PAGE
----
McMeekin, Salami, and Spencer give high-energy, confident performances with skilled comedic timing. Starkey’s decision to play the elf straightforward – distressed and desperate – forgoes some of the potential comedy in the role. Designer Michael Leopold has made effective use of a sparse set, and delights the audience with some well-timed ‘Christmas magic.’

Considering Soho Theatre’s 2013 revival of The Night Before Christmas was a musical, there’s a question of whether this 2018 revival has anything to add to the original. The script provides an excellent premise, but it feels as though Sutton has missed an opportunity to address its flaws, and contribute a fresh perspective.

The Night Before Christmas is fun, silly, ‘alternative’ Christmas theatre, but this revival doesn’t lift the play above the original’s pitfalls.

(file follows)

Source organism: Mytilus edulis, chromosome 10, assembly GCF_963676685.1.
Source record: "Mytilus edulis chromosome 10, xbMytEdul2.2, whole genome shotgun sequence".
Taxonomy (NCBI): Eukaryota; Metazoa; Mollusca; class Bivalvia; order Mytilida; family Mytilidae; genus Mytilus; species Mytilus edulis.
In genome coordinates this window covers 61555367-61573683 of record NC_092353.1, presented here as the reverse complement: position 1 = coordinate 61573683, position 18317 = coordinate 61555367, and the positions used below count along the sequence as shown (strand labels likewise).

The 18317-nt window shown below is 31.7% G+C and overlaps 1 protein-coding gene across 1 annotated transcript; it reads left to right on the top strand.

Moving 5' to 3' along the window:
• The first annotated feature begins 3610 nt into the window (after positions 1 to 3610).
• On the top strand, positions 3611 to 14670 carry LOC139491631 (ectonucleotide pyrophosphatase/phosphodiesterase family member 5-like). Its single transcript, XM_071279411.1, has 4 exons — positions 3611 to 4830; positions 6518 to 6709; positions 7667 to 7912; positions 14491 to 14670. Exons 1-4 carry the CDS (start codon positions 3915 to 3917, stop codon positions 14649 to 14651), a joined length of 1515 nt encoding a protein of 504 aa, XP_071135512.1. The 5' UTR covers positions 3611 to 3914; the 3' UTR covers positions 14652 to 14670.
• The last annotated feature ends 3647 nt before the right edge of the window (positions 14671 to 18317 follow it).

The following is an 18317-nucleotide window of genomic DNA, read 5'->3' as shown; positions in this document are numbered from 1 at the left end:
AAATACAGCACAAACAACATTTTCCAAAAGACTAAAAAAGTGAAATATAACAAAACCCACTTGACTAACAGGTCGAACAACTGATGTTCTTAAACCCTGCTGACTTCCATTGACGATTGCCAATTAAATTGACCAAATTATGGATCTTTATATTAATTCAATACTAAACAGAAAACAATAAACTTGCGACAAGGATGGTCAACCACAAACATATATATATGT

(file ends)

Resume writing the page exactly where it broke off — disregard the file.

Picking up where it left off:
Reviewed by Addison Waite

Photography by Darren Bell

 


The Night Before Christmas

Southwark Playhouse until 29th December

 

Last ten shows reviewed at this venue:
Old Fools | ★★★★★ | March 2018
The Country Wife | ★★★ | April 2018
Confidence | ★★ | May 2018
The Rink | ★★★★ | May 2018
Why is the Sky Blue? | ★★★★★ | May 2018
Wasted | ★★★ | September 2018
The Sweet Science of Bruising | ★★★★ | October 2018
The Trench | ★★★ | October 2018
The Funeral Director | ★★★★★ | November 2018
Seussical The Musical | ★★★★ | November 2018

Click here to see more of our latest reviews on thespyinthestalls.com